Yet Juckes makes the point that this is not what in fact happened - yields did not go up when the ECB announced its stimulus tapering or reduction strategy, not sustainably.

"Bund yields have fallen back, from 60bp to today's 36bp. A slow-motion tapering doesn't drive term premia back up. Investors aren't being crowded back into Bunds and won't be until the authorities are net sellers of bonds again," he said.

This suggests a stronger gesture of confidence is required from the ECB to push both yields and the Euro higher.

This might be the case if the ECB completely axed stimulus, or started to sell the huge pile of assets it has already accumulated after years of bond-buying stimulus.

"Bund yields may be a necessary condition for the EUR/USD correction to come to an end. And in the long run, it will be when (if) the ECB starts running down its balance sheet that will be the driver of the Euro becoming over- rather than under-valued. That date remains somewhere out there in the dim and very distant future," says Juckes.

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Euro Restocking Drive

Morgan Stanley acknowledges the inertia in yields but does not see it as predominantly reflecting a negative outlook for Eurozone growth as Juckes does.

Strategist Hans Redeker argues that debt is still in demand, keeping bond prices high and yields low, because the Euro is underowned internationally, and the increased demand for debt comes from reserve managers and investors restocking their reserves by borrowing increasing amounts of Euros.

Another explanation is that the outbound debt is being used to fund carry trades which is an investment strategy in which investors borrow money in a low-interest currency, such as the Euro or Yen, and park it in a higher interest currency, pocketing the difference at no personal risk.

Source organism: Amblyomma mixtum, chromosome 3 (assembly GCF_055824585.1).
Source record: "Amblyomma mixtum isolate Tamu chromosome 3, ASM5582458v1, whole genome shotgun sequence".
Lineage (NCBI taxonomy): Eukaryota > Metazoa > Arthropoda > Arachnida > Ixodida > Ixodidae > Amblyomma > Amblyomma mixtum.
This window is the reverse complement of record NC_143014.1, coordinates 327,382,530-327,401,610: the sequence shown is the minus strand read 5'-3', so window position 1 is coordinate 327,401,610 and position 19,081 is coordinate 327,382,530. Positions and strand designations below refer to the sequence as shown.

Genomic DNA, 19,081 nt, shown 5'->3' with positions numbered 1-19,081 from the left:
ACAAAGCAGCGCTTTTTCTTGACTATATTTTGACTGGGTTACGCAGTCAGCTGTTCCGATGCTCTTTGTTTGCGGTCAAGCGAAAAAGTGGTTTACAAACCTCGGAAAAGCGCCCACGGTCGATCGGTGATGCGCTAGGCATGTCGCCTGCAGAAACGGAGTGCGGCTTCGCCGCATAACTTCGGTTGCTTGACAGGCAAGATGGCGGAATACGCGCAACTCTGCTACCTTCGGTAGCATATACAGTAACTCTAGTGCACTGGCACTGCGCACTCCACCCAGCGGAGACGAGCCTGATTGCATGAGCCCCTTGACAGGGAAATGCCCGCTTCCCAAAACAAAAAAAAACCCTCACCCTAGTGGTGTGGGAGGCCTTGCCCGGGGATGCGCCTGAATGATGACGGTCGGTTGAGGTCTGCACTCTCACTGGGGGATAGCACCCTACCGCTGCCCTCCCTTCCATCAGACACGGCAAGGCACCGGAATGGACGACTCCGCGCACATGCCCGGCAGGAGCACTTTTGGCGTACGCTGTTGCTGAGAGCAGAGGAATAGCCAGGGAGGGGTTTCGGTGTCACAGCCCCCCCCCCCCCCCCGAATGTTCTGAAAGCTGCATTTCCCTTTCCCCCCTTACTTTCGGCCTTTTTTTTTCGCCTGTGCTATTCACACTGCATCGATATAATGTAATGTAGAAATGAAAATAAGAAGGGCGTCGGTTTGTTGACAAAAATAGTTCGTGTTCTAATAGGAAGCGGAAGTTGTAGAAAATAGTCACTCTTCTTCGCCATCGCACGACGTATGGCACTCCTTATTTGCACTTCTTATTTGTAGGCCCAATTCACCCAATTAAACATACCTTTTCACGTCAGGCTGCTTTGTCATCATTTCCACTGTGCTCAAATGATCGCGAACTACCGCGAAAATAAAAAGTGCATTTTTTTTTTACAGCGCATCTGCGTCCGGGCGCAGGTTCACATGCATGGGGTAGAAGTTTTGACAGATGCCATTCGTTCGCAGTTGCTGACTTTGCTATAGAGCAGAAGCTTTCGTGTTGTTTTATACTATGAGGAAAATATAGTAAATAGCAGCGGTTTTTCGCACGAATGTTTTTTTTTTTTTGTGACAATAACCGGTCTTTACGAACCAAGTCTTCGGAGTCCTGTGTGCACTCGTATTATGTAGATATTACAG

If this is the case, it would suggest investors saw interest rates remaining low in the Eurozone longer-term.

Yet Morgan Stanley argues that this interpretation of the data cannot be squared with the the net surplus flow of foreign investor cash into European equities. 

This paradoxical state of affairs in relation to the flow of money via the region's financial account seems to suggest investors are overall quite optimistic about growth in the Eurozone or they would not be buying a net surplus of European stocks and shares.

'Exhibit 12' shows the difference between the balance of Eurozone financial liabilities - with the blue positive net for stocks and shares and the beige negative deficit for long-term debt.

'Exhibit 13' below shows the large outflow of "Net Long-Term Debt" from the Eurozone which is money the Eurozone is lending to the rest of the world.

Euro Nov03 flows

Taken together with Juckes's analysis it may explain why lending remains so cheap and is a possible reason for why 10-year yields remain stubbornly low.

In explaining the large net outflow of long-term debt the carry trade interpretation is a worse fit.  

"This interpretation does not consider how under-owned the EUR is by global investors and even more importantly, does not take into account the change in the structure of gross and net flows," says Morgan Stanley's Redeker.

"Globally, real money accounts run low EUR net exposures. Pension funds and other institutional investors have currency hedged their EUR denominated assets, while FX reserve managers have reduced their EUR holdings since the Global Financial Crisis from 28% to 20% of total holdings. EMU net bond flows have stayed relatively constant

Redeker concludes that the outlook is positive for the Euro "should EMU’s economic performance stay strong, equity and FDI related inflows should stay EUR-supportive."

Get up to 5% more foreign exchange by using a specialist provider by getting closer to the real market rate and avoid the gaping spreads charged by your bank for international payments. Learn more here.